'Sinbad: Where U Been.'
The standup show, which airs at 10p.m., will showcase the comic's jokes
on everything from being married to President Barack Obama.
The special will be released on DVD on Feb 23 and will feature 45 min-
utes of never-aired material.
Sinbad, who hosted the 2009 Stellar Gospel Awards, is also a contestant
on the third season of Donald Trump's 'Celebrity Apprentice,' which pre-
mieres March 14.


The Blind Boys from Alabama from left to right Joey Williams,
Bishop Billy Bowers, Jimmy Carter, Ben Moore and Eric McKinnie
perform for high school students from around the country for 'Music
That Inspired the Civil Rights Movement' in the State Dining Room of
the White House in Washington, Tuesday, Feb. 9, 2010. The perform-
ance was part of the White House Music Series celebrating Black
History Month. Also on stage is Gospel Singer Yolanda Evans
Civil rights era music fills White House


The weatherman said the wind
was blowing in a blizzard so a star-
studded concert at the U.S. White
House celebrating civil rights era
music was moved up a day to this
Tuesday night.
The event was themed, "In
Performance at the White House: A
Celebration of Music from the Civil
Rights Movement,". The lineup
included The Freedom Singers,


Joan Baez, Bob Dylan, Yolanda
Adams, Natalie Cole, Smokey
Robinson, Jennifer Hudson, John
Mellencamp, John Legend, Seal,
the Howard University Choir and
the Blind Boys of Alabama.
Robert De Niro, Morgan
Freeman and Queen Latifah were
the scheduled guest speakers. It will
be televised on PBS stations the
evening of Thursday, Feb. 11th.


Still Standing: El Debarge survives through it all


last we heard from El DeBarge, he
was in jail for possession of a con-
trolled substance in Oct. 2008.
And that charge came just
weeks after he was jailed
on two warrants stem-
ming from several other
offenses from the pre-
vious year, including
vandalism, drugs and
domestic violence.
But those days are
in the past, the singer
said in a recent inter-
view.
"Things are fine right
now. My challenges were
basically a drug addiction
that sat me down for a minute
and made me stop writing, and
made me not participate in my own
self," said the famous falsetto. "I


Biopic planned
A planned biopic on disgraced
pop group Milli Vanilli is moving
forward with full blessings and
assistance from surviving group
member Fabrice "Fab" Morvan.
However the lip-syncher, who,
along with late group member Rob
Pilatus, fronted the Germany-based ,-.
dance-pop outfit is still bitter
about the whole Grammy debacle.
In 1990, the group won a best new
artist award for their album "Girl
You Know It's True," which went
six-times platinum and spawned '7 *
three No. 1 hits: "Baby Don't
Forget My Number," "I'm Gonna .
Miss You" and "Blame It on the
Rain."


But soon after winning the
Grammy, Morvan and Pilatus were
spotted lip-synching in concert.
Producer Frank Farian later
revealed that the album's lead
vocals, credited to the duo, were
those of other singers. The resulting
firestorm led the Recording
Academy to revoke the award and


got tired of that, I got tired of being
stuck on stupid. I went through
something, I learned from it and I
got a great story to tell. It's a testi-
mony, it's not misery anymore."
These days, El DeBarge is in the
studio working on a new album,
and he's featured in the current
"soundtrack week" of TV One's
"Way Black When" programming
for Black History Month.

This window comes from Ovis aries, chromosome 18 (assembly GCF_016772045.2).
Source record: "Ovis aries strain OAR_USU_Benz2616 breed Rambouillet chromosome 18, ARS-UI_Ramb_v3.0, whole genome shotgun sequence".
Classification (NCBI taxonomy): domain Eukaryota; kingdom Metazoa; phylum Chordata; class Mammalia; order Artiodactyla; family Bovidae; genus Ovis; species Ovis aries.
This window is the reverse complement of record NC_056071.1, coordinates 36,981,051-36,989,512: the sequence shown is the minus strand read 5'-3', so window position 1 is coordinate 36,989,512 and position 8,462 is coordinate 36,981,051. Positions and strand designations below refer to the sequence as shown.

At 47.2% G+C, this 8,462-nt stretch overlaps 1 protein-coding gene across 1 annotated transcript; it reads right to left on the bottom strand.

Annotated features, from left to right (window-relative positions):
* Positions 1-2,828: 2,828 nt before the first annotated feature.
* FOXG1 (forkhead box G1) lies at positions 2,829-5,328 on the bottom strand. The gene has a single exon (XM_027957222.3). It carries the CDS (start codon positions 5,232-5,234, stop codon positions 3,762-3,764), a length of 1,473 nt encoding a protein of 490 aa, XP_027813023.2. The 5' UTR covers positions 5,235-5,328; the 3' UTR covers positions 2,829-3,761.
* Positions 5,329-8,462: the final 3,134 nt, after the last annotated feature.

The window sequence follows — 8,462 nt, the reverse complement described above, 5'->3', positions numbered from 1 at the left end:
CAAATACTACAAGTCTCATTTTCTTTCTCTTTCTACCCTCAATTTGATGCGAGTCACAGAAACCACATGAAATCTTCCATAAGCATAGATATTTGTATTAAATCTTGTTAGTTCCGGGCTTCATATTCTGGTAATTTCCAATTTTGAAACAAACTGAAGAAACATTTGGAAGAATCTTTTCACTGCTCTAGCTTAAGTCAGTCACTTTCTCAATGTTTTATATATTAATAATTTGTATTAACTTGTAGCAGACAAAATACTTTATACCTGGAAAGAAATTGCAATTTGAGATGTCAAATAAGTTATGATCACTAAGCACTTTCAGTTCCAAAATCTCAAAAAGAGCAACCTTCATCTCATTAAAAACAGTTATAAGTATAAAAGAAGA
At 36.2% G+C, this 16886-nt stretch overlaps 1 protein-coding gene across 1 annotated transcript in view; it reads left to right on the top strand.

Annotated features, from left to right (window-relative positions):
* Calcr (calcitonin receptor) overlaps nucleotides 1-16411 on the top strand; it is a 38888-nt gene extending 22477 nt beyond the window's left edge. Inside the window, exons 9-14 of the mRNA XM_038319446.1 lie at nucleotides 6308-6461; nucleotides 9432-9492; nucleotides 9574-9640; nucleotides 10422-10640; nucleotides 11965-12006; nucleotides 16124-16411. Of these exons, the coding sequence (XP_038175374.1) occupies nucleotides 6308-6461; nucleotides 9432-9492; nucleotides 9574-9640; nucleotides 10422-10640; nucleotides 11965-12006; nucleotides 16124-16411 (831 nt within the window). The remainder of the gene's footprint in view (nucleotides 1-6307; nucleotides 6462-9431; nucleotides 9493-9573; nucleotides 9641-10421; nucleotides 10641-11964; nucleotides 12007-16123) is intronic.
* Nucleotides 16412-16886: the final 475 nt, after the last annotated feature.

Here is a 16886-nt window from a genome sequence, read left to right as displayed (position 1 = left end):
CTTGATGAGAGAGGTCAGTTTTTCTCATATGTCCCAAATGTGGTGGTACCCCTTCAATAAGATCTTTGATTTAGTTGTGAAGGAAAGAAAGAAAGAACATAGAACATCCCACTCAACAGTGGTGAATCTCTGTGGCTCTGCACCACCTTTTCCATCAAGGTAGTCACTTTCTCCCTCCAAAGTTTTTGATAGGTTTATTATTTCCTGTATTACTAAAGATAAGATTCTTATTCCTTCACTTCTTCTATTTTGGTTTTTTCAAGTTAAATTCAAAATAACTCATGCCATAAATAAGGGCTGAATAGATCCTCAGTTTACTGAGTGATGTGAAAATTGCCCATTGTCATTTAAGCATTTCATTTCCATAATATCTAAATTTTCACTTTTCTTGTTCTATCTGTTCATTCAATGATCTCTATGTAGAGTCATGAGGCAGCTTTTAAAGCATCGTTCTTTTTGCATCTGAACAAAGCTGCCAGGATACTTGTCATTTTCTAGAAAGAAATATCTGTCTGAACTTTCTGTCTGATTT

"It's basically paying respect and
homage to as many of the black
films, black producers and black
recording artists as we possibly can
of the 80s," El explained of the TV
One specials. "I realized a lot of
success in the 80s, so naturally I
had some things I want to say about
it."
Under host Chris "Kid" Reid
("House Party"), TV One's sound-


for Milli Vanilli


Davis to delete the master record-
ings from Arista's catalog.
Their Grammy for best new artist
was promptly revoked the only
take-back in Recording Academy
history. In an article in USA Today,
Morvan called the whole scandal a


track week honors the movie
albums that had an impact on
African American pop culture.
DeBarge is joined by musical artists
Brian McKnight and Kurtis Blow,
along with producer/director
Warrington Hudlin, actor Lawrence
Hilton-Jacobs and actor Glynn
Turman.
"We just talked about 'Cooley
High' being one of the films," said
DeBarge. "We talked about 'Boys
N the Hood,' [my song] 'Rhythm of
the Night' being in 'The Last
Dragon,' this song I did in the
movie 'Short Circuit' called 'Who's
Johnny,' you know, that's pretty
much it."
As for his other 80s pastime of
drug abuse, El says he got a lot of
prodding from his family and fans
in recent years to finally get his act
together.
"People were reaching out to me.
And really, actually it was God. It
was a spiritual intervention that
took place in me," he said. "I just
didn't want to do it anymore and I
had to just lay back, go somewhere,
take a vacation and just chill and
just get my thoughts together get
my will power together because
that's what was missing and that's
where I'm at right now."


WILL SMITH MAY BE GU1ING
TO WASHINGTON
Will Smith is considering a career in poli-
tics. "He once said he could imagine becom-
ing a U.S. president," his wife Jada Pinkett-
Smith says. "He wasn't joking. He was quite
serious about it." Smith has been seen hob-
nobbing around Washington, and recently he
traveled to Oslo, Norway with his family l
when Pres. Obama received the Nobel Prize.
TYLER PERRY GIVES A
MILLION TO HAITI
Movie producer Tyler Perry donated $1 mil-
lion to relief efforts in Haiti. "I have raised
my personal donation from $250,000 to $1
million. I did this realizing that after the next
l big story comes along, the news media will
pack up and leave the people of Haiti to fend